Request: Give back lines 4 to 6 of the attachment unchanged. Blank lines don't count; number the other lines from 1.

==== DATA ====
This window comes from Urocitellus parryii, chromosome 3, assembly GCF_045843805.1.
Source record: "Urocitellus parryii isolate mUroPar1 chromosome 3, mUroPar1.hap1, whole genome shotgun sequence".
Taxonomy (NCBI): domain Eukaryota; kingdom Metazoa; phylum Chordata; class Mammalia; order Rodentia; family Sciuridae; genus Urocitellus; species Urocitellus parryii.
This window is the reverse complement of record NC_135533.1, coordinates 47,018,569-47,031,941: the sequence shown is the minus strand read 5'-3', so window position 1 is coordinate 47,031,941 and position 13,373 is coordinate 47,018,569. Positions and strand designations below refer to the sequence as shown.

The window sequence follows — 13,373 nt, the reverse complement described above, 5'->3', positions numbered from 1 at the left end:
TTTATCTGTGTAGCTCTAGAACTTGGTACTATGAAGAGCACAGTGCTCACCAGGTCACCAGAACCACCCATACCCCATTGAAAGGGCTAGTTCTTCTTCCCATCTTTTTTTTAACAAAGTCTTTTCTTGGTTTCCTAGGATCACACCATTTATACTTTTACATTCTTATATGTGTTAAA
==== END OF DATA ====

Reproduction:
This window is the reverse complement of record NC_135533.1, coordinates 47,018,569-47,031,941: the sequence shown is the minus strand read 5'-3', so window position 1 is coordinate 47,031,941 and position 13,373 is coordinate 47,018,569. Positions and strand designations below refer to the sequence as shown.

The window sequence follows — 13,373 nt, the reverse complement described above, 5'->3', positions numbered from 1 at the left end:
TTTATCTGTGTAGCTCTAGAACTTGGTACTATGAAGAGCACAGTGCTCACCAGGTCACCAGAACCACCCATACCCCATTGAAAGGGCTAGTTCTTCTTCCCATCTTTTTTTTAACAAAGTCTTTTCTTGGTTTCCTAGGATCACACCATTTATACTTTTACATTCTTATATGTGTTAAA